I asked Jake: is it more likely that all of these people ( journalists, doctors, editors, media, professional associations, universities, courts, governments) are in on a gigantic, over-arching conspiracy that *spans the Atlantic* and more than *a decade* or that a doctor fixed data?

    They carry on even more @ AoA today. I have paper work to do. So long.

  18. #18 Lawrence
    January 3, 2012

    @Denise – I saw that. More trying to “connect the dots” through any and all potential points of contact, even if they don’t really have anything to do with one another. They can’t get their heads out of the idea that this is some kind of worldwide conspiracy (that would have to involve literally hundreds of thousands of people).

  19. #19 Rtcontracting
    January 3, 2012

    Duh?:

    Actually guys… child 11 is only one of his mistakes. You can’t continue on though until you systematically go through each one and recognize the errors that Deer has made.

    Indeed. Lest we forget that spelling error…

  20. #20 Antaeus Feldspar
    January 3, 2012

    Actually guys… child 11 is only one of his mistakes. You can’t continue on though until you systematically go through each one and recognize the errors that Deer has made.

    That’s false. We can continue on using only evidence for which we have independent confirmation, not dependent on Deer in other words, and using only that evidence we can clearly see that Wakefield is guilty of serious misconduct.

  21. #21 trrll
    January 3, 2012

    Actually guys… child 11 is only one of his mistakes. You can’t continue on though until you systematically go through each one and recognize the errors that Deer has made.

    In a report as lengthy and complicated as Deer’s investigation, it is almost impossible to avoid errors. But if Deer has made any, you haven’t provided any evidence of it. You have a hearsay account from an unreliable source that a parent’s memory of events many years ago does not match the medical records. Even if this is accurate, it is almost certainly just poor memory. It is well established that people often remember events in a way that “makes sense” to them instead of what actually happened, and reversal of the sequence of effects and supposed causes is not at all unusual. This is known to be particularly common in the case of autism and vaccinations.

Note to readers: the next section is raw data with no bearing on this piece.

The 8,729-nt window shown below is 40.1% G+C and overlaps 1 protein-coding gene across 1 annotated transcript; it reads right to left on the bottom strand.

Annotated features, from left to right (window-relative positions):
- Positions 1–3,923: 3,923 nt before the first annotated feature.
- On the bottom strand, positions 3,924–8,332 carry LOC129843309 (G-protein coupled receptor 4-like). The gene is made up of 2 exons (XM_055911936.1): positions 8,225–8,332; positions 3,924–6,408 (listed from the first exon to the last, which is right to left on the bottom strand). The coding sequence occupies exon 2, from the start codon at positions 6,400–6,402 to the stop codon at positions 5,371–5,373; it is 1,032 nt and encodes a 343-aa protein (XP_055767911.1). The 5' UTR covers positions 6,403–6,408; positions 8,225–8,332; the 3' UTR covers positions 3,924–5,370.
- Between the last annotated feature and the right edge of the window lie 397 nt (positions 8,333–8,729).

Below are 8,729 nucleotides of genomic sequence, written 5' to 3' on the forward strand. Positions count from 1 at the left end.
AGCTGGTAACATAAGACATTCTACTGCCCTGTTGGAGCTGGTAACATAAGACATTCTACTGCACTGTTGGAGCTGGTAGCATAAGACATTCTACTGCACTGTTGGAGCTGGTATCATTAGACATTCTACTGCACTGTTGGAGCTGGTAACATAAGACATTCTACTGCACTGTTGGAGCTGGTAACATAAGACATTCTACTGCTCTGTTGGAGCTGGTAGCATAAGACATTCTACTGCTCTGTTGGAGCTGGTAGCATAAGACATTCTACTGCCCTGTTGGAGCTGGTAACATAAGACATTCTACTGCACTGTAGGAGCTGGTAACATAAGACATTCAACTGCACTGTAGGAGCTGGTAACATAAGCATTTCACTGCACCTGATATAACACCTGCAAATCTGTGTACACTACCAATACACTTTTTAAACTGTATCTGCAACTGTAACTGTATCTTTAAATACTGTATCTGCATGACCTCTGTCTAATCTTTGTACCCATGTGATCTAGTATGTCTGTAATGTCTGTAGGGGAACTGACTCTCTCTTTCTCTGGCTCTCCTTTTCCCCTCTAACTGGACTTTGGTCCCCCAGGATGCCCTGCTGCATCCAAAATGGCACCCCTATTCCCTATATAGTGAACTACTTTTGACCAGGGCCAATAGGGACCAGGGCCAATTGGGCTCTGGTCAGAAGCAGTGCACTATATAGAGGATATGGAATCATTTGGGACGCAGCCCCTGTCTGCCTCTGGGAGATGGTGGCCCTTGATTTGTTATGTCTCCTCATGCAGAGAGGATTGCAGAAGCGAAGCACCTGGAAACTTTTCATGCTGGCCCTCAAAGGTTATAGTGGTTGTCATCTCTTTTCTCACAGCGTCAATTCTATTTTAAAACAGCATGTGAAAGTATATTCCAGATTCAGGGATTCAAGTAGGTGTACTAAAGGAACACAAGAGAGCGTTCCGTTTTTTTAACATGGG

Considering your reluctance to talk about anything other than patient 11, it seems clear that you think this is your best shot. And it is pretty lame.

  22. #22 lilady
    January 3, 2012

    Huh and Duh have absolutely no proof that anyone other than the mad Moonie “journalist” reported contact with the parent of child #11. So why don’t they restrict their berating questioning to Olmsted…after all he is reportedly the last person to have had contact with the parent?

    We look at the thorough reporting of Brian Deer and the verification of all his facts by an assortment of editorial boards and the GMC and compare it to the wild ravings of Olmsted…who is not fact-checked by any editorial board or administrative body of inquiry, and reach the logical conclusions:

    Wakefield original lied about the proximity of the onset of symptoms to be qualified as an expert witness for the proposed lawsuit against the manufacturers of the vaccine that the child received. Wakefield then changed the date of the onset of symptoms…for “the record”…when found out by Deer.

    Olmsted, who reigns supreme at AoA without any fact-checking from any editorial boards or administrative hearing boards, concocts a story about contacting the child’s parent and weaves it into his expose of Deer’s treachery.

    Huh and Duh continue to post at RI with not one iota of “proof” except what the Moonie editor has written and they deserve the same amount of attention that we afford Olmsted.

    Time to shut down these trolls.

  23. #23 lilady
    January 3, 2012

    @ Denice Walter: I saw that blog of Jake’s on today’s edition of AoA.

    Jake, with his “unique” form of “connect-the-dots/six, sixty or six hundred degrees of separation” journalism is now attacking Sanjay Gupta. Jake’s sole reason for this attack is that Gupta finally trashed Wakefield.

    Jake has “linked” Gupta’s trashing of St. Andy to Dr. Gupta’s participation in the popular movie “Contagion”. Is it just me, or are we watching the further deterioration of this young man into sheer lunacy?